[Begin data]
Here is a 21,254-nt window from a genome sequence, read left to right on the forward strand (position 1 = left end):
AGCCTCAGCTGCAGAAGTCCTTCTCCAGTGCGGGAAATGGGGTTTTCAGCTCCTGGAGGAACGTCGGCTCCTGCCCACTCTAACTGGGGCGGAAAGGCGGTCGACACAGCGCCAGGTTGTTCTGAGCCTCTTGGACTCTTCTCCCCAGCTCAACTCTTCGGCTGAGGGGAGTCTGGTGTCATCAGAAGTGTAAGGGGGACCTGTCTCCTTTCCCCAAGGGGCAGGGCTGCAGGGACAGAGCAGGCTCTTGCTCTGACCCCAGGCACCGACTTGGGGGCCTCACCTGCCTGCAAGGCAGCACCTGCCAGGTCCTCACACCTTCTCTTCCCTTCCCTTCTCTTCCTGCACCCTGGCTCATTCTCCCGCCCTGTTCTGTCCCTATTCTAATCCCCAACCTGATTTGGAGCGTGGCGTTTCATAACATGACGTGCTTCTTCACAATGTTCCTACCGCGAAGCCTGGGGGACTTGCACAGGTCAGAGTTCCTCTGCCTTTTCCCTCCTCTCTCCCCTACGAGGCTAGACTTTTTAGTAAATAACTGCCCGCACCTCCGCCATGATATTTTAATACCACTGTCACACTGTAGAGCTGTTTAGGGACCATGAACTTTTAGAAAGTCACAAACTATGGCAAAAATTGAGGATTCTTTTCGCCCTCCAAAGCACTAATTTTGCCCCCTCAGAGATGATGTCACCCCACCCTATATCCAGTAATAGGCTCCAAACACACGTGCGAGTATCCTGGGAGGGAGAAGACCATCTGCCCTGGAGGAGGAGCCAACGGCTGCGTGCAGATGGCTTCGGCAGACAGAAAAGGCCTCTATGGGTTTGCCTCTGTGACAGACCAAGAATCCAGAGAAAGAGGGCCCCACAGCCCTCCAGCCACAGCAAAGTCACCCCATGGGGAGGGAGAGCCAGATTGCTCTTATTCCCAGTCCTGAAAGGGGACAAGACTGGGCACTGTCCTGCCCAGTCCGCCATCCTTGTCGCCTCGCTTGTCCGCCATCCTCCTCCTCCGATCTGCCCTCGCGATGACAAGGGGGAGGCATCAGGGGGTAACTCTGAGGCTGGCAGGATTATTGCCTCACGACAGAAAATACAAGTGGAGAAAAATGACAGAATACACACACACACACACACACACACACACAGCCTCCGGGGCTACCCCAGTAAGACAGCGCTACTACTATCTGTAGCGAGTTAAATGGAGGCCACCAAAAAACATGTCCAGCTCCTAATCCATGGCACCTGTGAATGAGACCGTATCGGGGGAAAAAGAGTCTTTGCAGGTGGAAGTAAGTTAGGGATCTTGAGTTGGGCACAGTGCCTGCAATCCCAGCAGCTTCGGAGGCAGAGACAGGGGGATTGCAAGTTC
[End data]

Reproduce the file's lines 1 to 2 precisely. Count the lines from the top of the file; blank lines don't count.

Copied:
Here is a 21,254-nt window from a genome sequence, read left to right on the forward strand (position 1 = left end):
AGCCTCAGCTGCAGAAGTCCTTCTCCAGTGCGGGAAATGGGGTTTTCAGCTCCTGGAGGAACGTCGGCTCCTGCCCACTCTAACTGGGGCGGAAAGGCGGTCGACACAGCGCCAGGTTGTTCTGAGCCTCTTGGACTCTTCTCCCCAGCTCAACTCTTCGGCTGAGGGGAGTCTGGTGTCATCAGAAGTGTAAGGGGGACCTGTCTCCTTTCCCCAAGGGGCAGGGCTGCAGGGACAGAGCAGGCTCTTGCTCTGACCCCAGGCACCGACTTGGGGGCCTCACCTGCCTGCAAGGCAGCACCTGCCAGGTCCTCACACCTTCTCTTCCCTTCCCTTCTCTTCCTGCACCCTGGCTCATTCTCCCGCCCTGTTCTGTCCCTATTCTAATCCCCAACCTGATTTGGAGCGTGGCGTTTCATAACATGACGTGCTTCTTCACAATGTTCCTACCGCGAAGCCTGGGGGACTTGCACAGGTCAGAGTTCCTCTGCCTTTTCCCTCCTCTCTCCCCTACGAGGCTAGACTTTTTAGTAAATAACTGCCCGCACCTCCGCCATGATATTTTAATACCACTGTCACACTGTAGAGCTGTTTAGGGACCATGAACTTTTAGAAAGTCACAAACTATGGCAAAAATTGAGGATTCTTTTCGCCCTCCAAAGCACTAATTTTGCCCCCTCAGAGATGATGTCACCCCACCCTATATCCAGTAATAGGCTCCAAACACACGTGCGAGTATCCTGGGAGGGAGAAGACCATCTGCCCTGGAGGAGGAGCCAACGGCTGCGTGCAGATGGCTTCGGCAGACAGAAAAGGCCTCTATGGGTTTGCCTCTGTGACAGACCAAGAATCCAGAGAAAGAGGGCCCCACAGCCCTCCAGCCACAGCAAAGTCACCCCATGGGGAGGGAGAGCCAGATTGCTCTTATTCCCAGTCCTGAAAGGGGACAAGACTGGGCACTGTCCTGCCCAGTCCGCCATCCTTGTCGCCTCGCTTGTCCGCCATCCTCCTCCTCCGATCTGCCCTCGCGATGACAAGGGGGAGGCATCAGGGGGTAACTCTGAGGCTGGCAGGATTATTGCCTCACGACAGAAAATACAAGTGGAGAAAAATGACAGAATACACACACACACACACACACACACACACAGCCTCCGGGGCTACCCCAGTAAGACAGCGCTACTACTATCTGTAGCGAGTTAAATGGAGGCCACCAAAAAACATGTCCAGCTCCTAATCCATGGCACCTGTGAATGAGACCGTATCGGGGGAAAAAGAGTCTTTGCAGGTGGAAGTAAGTTAGGGATCTTGAGTTGGGCACAGTGCCTGCAATCCCAGCAGCTTCGGAGGCAGAGACAGGGGGATTGCAAGTTC